• A very important aspect of our practice to consider. Working a clinical PT for a number of years, the value of using standardized tools for assessment and comparison has been invaluable. I have one concern, which is the reality of those who are in our profession who still look for the "quick and easy" way. Educators and peers need to speak up when they notice "assembly line" care. Utilizing standardized tools and documentation procedures still allow the PT to use their professional expertise to modify the direction of treatment when their "tools" tell them outcomes are not what they should be. We are here to do more than record results, we are professionals who need to make decisions to benefit our patients....not increase our MIPS score. Hopefully, if we do it right....we can do both.

      Posted by Diana Echert on 6/30/2017 6:40 PM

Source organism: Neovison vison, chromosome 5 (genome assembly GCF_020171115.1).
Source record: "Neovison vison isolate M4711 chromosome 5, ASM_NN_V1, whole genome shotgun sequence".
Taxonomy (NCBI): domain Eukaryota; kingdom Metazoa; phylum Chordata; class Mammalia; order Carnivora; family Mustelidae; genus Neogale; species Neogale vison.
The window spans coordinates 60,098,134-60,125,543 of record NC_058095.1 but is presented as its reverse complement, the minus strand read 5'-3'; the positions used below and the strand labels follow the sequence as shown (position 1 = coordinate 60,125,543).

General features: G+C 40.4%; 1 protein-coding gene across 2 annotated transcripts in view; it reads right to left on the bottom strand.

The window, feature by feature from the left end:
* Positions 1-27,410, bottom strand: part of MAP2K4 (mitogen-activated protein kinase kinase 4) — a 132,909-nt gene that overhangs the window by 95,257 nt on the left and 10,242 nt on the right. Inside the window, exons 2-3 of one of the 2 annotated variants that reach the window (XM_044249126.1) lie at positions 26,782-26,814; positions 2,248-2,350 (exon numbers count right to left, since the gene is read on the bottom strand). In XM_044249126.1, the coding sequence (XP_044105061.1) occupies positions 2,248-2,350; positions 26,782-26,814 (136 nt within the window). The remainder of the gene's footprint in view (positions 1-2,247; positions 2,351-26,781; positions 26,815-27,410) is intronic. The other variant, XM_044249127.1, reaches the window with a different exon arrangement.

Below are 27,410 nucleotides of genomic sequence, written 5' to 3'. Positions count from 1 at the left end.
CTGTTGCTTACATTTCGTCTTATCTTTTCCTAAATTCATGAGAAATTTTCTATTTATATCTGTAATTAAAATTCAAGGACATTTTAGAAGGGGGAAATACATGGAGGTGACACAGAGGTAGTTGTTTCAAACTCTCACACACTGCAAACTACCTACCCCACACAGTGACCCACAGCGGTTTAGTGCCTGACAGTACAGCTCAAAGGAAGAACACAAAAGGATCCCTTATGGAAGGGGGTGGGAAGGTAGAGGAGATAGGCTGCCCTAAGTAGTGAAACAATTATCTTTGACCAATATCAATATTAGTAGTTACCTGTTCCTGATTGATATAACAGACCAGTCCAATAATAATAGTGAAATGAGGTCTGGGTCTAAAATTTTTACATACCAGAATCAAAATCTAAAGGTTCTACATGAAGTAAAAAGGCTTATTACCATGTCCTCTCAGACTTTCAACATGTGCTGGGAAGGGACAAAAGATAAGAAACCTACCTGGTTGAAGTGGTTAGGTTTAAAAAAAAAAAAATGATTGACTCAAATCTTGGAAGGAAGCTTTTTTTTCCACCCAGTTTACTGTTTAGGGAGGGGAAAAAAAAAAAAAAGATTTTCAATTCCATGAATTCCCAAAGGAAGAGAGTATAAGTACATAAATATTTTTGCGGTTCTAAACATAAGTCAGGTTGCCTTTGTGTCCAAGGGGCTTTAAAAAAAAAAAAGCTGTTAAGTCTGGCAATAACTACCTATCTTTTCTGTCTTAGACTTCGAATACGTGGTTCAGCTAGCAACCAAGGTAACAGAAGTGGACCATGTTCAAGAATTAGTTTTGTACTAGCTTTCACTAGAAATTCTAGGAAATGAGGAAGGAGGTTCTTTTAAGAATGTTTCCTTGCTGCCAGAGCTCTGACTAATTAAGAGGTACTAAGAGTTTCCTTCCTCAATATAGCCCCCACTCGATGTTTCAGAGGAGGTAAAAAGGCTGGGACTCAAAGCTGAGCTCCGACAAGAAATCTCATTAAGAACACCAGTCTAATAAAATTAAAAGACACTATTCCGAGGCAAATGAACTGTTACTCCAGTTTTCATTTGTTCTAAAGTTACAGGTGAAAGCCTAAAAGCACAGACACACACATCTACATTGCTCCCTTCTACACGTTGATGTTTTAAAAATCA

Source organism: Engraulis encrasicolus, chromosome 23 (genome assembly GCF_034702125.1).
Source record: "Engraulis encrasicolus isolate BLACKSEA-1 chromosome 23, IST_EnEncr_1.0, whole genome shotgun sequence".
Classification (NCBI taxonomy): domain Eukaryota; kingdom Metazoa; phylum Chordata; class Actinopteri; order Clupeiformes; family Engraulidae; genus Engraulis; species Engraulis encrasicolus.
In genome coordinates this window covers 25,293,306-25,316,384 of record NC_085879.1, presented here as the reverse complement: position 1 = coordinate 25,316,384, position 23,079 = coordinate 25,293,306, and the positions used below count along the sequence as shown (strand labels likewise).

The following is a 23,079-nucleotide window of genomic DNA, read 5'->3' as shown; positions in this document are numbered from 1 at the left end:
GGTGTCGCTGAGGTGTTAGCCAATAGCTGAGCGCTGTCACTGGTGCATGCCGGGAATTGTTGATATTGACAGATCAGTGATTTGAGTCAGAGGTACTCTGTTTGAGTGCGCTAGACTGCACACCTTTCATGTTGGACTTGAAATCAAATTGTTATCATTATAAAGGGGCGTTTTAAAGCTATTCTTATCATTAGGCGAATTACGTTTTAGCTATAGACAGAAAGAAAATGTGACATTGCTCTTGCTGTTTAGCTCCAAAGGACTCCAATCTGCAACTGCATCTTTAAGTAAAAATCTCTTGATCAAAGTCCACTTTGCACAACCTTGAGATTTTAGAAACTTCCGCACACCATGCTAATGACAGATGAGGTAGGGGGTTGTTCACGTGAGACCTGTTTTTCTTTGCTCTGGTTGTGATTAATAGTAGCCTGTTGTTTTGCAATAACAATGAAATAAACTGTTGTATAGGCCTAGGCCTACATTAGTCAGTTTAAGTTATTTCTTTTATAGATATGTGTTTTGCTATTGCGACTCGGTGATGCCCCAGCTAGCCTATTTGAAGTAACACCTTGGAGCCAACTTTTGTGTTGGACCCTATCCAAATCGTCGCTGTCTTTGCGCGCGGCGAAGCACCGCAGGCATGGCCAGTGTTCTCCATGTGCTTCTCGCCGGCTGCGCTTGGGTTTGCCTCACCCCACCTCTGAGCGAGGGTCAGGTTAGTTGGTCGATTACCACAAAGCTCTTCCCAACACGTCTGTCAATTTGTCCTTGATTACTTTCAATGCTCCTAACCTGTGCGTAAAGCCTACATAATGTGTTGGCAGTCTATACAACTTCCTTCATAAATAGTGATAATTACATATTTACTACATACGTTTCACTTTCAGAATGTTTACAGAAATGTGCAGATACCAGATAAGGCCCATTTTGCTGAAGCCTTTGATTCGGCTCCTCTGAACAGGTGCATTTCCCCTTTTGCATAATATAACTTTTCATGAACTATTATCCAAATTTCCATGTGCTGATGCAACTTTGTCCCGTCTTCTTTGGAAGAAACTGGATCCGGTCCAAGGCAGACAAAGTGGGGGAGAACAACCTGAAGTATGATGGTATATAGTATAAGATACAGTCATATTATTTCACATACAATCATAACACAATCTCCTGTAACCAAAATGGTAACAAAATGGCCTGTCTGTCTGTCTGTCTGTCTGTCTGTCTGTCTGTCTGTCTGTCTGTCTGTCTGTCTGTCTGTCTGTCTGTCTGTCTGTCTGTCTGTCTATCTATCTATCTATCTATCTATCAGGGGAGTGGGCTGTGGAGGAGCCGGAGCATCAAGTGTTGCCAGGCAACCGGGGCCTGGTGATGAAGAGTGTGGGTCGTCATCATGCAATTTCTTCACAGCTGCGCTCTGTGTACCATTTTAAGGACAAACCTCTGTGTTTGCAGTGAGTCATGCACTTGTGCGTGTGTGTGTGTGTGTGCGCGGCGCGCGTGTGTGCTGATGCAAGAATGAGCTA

• The topic of this lecture would be an interesting one for debate. On one hand, I agree that some level of standardization of care is necessary. However, I think the standardization should be more in general guiding principles and perhaps not so much in the specific execution of treatment. On the other hand, to consider unwarranted variation in care as "the greatest challenge" to our profession strikes me as hyperbole at the very least and a grossly inaccurate assessment of the importance of our many other professional challenges. Perhaps Dr. Manal's lecture included this information but no place in this article did I find the criteria by which variation in practice is determined to be unwarranted. Is there evidence for this contention? Where is the measurement and quantification of unwarranted variation? One person's unwarranted may be another person's valuable discovery. The annals of science are filled with examples of individuals who bucked the system, the science, and the prevailing thought of the time and turned out to be right on the mark. Personally, I find this movement to monitor, measure, and control one's every action and interaction to be stifling, both to innovation and creativity as well as to what it means to be a free and independent human being with practiced critical thinking skills and well developed intuition tempered by compassion and wisdom. We run the risk of becoming more robotic than human and that would be a shame. Of course, with advancements in AI, cybernetics, robotics, nanotechnology, materials science, etc., we may well be replaced in the future by vastly superior non-human physical therapists who follow orders to a T, maximize productivity, minimize expenses, never make an error, never have emotions, never fatigue, never miss a day or hour of work, constantly download the latest science and technology, etc. That may sound like an employer's heaven but it also sounds potentially nightmarish to this particular human being. There is an agenda at work here, known overtly to a very few but practiced and advocated by a growing number who don't really understand the end game but have been propagandized into believing that they do and are doing it for the best interests of all concerned (albeit mistakenly so). Look behind the curtain folks and understand the meaning of thesis, antithesis, and synthesis to know where you're being lead. It's a path you may one day regret.